Thursday, September 19, 2013

Everyone should read this book.

As soon as I saw the Book Chat prompt for this week ("a book everyone should read once"), I knew exactly which book I was going to choose:

Thirteen Reasons Why, Jay Asher
In fact, my review on Goodreads was simply:
"Wow. Just wow. Everyone should read this book.
It could change your life."

In anticipation of Banned Books Week next week, it's worth noting this is one of the most challenged books of 2012. I'm guessing this is because of the main topic: teen suicide. The reason I recommend the book to everyone, despite its tragic and often difficult-to-stomach subject matter, is because I think it really shows readers why it is so important to think about how your actions and words affect others.

This is something I think about often. It's so common today to hear phrases such as:

"You're retarded."
"That test raped me."
"That's so gay."
"I'd kill myself if that television show got canceled."

But what if the person you're casually talking to—probably not meaning any offense at all, I realize—has or knows someone with a learning disability? Or has been sexually assaulted? Or isn't heterosexual? Or is struggling with depression and/or has had someone close to him/her take his/her life?

I read a negative review of this book on Goodreads that also made me think. Without giving away any spoilers, this particular reviewer said "the reasons leading to Hannah Baker killing herself were not believable enough for me." Well, isn't that kind of the point of the book? Just because you don't think something you did or said was significant doesn't mean it didn't significantly affect someone else. And ultimately, it doesn't matter what you intended; what is important in the end is how your actions or words were interpreted by others.

Have you read Thirteen Reasons Why? What did you think? If not, will you ever read it, or is teen suicide an untouchable subject for you?

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3. Link back here in your post. Or use the button provided.
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14 comments:

Jenn @ A Country Girl's World said...

My sister read this book and always talks about it, so it is definitely on my list!

scrapperjen said...

I'm adding it to my list. Thanks for the recommendation!

angieeatspeace said...

I read this book and definitely found it interesting. I work with adolescence, so it was pretty haunting for me.

Ashley @ ThisUnscriptedLife said...

Just added it to my long list of books to read =)

I think teen suicide is becoming more and more common. Which is so sad. I think a lot of it has to do with the social website filled world we live in now. You don't have to be picked on at school in front of anyone. Bullies don't have to show their faces. It can be done through your computer or even your phone all alone in your room. There wasn't Myspace, Facebook, or Twitter when I was in school and I'm glad!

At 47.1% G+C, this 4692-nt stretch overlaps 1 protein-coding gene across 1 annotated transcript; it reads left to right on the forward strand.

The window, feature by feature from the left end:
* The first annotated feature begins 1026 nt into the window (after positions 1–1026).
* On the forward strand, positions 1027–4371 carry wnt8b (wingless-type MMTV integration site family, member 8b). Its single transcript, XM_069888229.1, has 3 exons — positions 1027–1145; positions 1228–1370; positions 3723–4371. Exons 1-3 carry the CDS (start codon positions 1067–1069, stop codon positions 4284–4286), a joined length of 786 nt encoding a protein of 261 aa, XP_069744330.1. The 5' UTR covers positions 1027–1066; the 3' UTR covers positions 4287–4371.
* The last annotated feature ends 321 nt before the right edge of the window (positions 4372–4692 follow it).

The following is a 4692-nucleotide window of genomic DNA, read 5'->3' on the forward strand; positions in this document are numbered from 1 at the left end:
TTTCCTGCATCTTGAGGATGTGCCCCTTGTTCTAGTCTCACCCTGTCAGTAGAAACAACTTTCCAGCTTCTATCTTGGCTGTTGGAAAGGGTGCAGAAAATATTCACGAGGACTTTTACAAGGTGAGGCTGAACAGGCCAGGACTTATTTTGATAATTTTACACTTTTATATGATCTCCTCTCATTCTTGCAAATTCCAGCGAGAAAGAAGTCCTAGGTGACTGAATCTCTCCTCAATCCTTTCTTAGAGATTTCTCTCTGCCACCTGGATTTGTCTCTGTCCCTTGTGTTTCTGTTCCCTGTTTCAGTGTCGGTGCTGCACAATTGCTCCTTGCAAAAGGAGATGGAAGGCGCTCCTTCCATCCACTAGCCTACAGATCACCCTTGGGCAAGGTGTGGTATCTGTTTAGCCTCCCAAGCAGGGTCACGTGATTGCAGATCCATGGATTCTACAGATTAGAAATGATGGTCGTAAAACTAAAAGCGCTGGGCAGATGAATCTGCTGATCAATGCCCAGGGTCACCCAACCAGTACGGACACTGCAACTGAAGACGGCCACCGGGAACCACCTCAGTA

I'll definitely read this book.

Erinn C.D. said...

YES. To all of it.

Here's my review of it on goodreads: http://www.goodreads.com/review/show/254813775

I stayed up through the night reading this book two years ago and I've read it once since. It still make me cry like a little girl.

The themes in it are just so important for all the reasons you said above. Nice pick

Patty said...

Reading it right now. First couple chapters are pretty melodramatic, but I'm holding out judgment because I trust your book recs!

tkvrba said...

I'm adding that to my reading list. I'm in my early 23s and still feel like 'adults just don't get it' when it comes to teen suicide. People don't seem to understand that it's not about how YOU perceive the world. If you say or do something to someone, you can't control how they perceive that action. This hits home because I remember being very young (younger than high school) and thinking about suicide. I don't even know how I knew that word, yet. Worst of all, the few adults I tried to confide treated my issues like they were nothing. To an adult mind, those issues may seem trivial; in reality, they are trivial. That doesn't matter when one's mental state views the issue as a life or death situation.

I talk openly about how I felt when I was a child and why I felt that way. From people who are more than 20 years older than me, I get a shrug and off hand 'well, it's super you didn't do it.' People my own age still get it. We still remember how it felt to be bullied and feel like the world hates you. To feel alone in how you feel as if you have been singled out for despair. I hope people who read this book have a similar experience to you and keep an eye for someone who may be in need of help.

Kate @ Another Clean Slate said...

Adding this to the top of my To Read list now!

Sweet Green Tangerine said...

I tear up just reading the synopsis of this book. I need to read it, but teen suicide is just too too heart breaking for me. But it's real and we can't ignore that.

Thanks for co-hosting and for sharing such a great post.

Amy Lee Scott said...

I am definitely going to add this to my list! I would love to see Wonder on some required reading lists in middle school :)

Dana Hemelt said...

Adding to my to-read list now! My college roommate took her own life when she was 23 - it's not only teens who are at risk. But as the mom of a teen and a tween, I need to read this book.

Kate @ Daffodils said...

Im going to check this out, it sounds really intriguing.

Trisha Lopez said...

I'm planning to read this book as I heard a lot of raves. Thank you :)

Fran said...

This has been on my to-read list for a while, I need to get to it pronto.